It’s no wonder that it ended up being a novel about the pale consolations of fantasy novels themselves. Patina is an adult who was a child like I was; we dreamed of the same fairy-tale empress. I called her Jezilani (because Jessie) and she called her Tirosa (a combination of her name and her best friend’s name), but both of us sat in math class and thought about the empress who didn’t want to get married.

The difference between me and Patina is that she married the wrong man. Her principal husband has spent his life appeasing her. He’s a person like I was, for a while – someone who refuses and refuses to see that they’re in bed with a bully, someone determined to add them up to a better character than they actually are.

Like me, Mark sidles out. I did it through fiction – writing and writing, moving on to other stories, sending those stories in an application that would end in an astonishing whisk, an escape, grad school across the ocean, my boyfriend’s sneering voice reduced first to a face on a monitor and then to nothing at all – and Mark does it by dating the bus driver, Claire.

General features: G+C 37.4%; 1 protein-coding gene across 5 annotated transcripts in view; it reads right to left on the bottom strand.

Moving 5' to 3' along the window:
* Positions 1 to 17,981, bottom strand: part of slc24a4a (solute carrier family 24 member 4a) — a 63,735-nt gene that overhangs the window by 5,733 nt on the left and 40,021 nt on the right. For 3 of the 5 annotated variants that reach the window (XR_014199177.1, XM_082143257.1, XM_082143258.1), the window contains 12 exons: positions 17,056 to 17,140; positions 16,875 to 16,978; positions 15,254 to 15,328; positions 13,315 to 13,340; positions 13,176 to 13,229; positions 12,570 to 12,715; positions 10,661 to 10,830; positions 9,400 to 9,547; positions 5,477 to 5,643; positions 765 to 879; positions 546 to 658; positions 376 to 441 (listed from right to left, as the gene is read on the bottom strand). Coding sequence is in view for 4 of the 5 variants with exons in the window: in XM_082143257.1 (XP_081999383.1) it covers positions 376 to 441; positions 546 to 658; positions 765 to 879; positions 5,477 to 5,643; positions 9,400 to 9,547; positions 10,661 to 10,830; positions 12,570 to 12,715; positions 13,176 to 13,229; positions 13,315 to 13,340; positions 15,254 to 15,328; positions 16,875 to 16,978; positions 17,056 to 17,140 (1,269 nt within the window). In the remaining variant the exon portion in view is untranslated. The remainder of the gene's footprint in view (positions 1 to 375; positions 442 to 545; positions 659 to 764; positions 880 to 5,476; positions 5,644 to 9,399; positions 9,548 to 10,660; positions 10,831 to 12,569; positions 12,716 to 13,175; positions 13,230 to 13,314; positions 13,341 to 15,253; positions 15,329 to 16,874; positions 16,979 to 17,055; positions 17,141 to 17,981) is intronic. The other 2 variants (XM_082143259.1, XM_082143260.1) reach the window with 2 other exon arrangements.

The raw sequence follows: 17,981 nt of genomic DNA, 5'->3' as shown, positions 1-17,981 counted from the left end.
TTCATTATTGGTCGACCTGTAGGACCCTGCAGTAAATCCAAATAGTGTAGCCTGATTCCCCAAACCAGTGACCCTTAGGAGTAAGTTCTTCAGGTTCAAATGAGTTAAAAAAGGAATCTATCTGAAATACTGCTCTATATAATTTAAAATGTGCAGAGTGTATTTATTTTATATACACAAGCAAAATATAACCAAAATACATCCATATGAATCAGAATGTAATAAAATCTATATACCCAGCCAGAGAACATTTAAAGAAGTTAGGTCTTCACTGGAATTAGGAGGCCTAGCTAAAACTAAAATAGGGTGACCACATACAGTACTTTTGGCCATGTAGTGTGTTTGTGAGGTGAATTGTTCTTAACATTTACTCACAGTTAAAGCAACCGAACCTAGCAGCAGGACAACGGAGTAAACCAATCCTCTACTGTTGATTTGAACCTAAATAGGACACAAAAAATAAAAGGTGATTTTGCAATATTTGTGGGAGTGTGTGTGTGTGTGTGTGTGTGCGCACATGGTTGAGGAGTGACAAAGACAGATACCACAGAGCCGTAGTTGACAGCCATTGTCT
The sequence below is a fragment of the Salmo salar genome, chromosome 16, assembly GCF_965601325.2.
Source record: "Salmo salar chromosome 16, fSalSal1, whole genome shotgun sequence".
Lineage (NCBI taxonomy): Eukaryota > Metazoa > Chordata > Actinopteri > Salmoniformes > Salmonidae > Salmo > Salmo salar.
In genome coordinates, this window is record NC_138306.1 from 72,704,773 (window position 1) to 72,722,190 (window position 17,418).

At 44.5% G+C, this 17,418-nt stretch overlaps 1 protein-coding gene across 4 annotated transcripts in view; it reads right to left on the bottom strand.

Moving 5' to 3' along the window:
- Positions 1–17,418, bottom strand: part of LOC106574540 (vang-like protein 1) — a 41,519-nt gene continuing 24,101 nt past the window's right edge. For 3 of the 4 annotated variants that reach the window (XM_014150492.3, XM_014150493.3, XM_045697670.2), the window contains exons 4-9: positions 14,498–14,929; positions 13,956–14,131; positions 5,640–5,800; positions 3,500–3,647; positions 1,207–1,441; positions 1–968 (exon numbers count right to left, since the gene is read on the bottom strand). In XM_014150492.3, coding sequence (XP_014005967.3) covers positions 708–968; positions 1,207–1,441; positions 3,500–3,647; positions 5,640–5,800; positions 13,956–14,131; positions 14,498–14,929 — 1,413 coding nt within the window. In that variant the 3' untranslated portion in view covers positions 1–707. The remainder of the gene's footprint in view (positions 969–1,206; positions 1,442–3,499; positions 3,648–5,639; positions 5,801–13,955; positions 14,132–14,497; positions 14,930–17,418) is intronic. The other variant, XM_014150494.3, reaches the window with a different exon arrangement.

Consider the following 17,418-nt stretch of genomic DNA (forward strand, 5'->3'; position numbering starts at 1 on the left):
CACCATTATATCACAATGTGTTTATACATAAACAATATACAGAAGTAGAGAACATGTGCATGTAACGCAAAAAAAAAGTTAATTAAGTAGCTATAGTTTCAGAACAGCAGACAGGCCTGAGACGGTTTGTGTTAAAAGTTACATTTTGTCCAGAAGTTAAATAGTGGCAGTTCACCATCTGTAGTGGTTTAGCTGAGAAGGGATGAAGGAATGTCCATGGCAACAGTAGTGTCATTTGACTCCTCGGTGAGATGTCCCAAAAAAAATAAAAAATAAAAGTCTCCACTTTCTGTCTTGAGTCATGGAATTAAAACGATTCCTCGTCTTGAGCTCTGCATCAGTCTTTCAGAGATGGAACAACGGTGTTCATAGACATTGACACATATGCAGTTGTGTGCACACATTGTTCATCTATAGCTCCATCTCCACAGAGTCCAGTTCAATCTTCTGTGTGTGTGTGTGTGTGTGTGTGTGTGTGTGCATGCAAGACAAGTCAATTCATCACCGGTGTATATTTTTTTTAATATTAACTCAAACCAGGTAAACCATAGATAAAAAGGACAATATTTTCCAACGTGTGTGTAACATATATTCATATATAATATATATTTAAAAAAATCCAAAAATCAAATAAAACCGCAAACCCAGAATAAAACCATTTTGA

Claire is, unfortunately, afflicted with a condition that’s got a name in German: Fernweh. The direct translation, awaysickness, became the title of the book, though it was years before I heard the German word. (For quite a long time, the novel was called The Woman Who Drives Our Son to School. Not great.) It means, quite simply, that her whole life long she hasn’t wanted to be where she is. She’s always dreaming of an elsewhere, though hers isn’t the mossy brooks and ancient trees of Patina’s land, but somewhere less corporeal, less tangible. She just wants out and has always wanted out.

By the end of the book, of course, she gets there – and Patina, obsessed with this girl who looks so very much like her fairy-tale empress, does her part to help.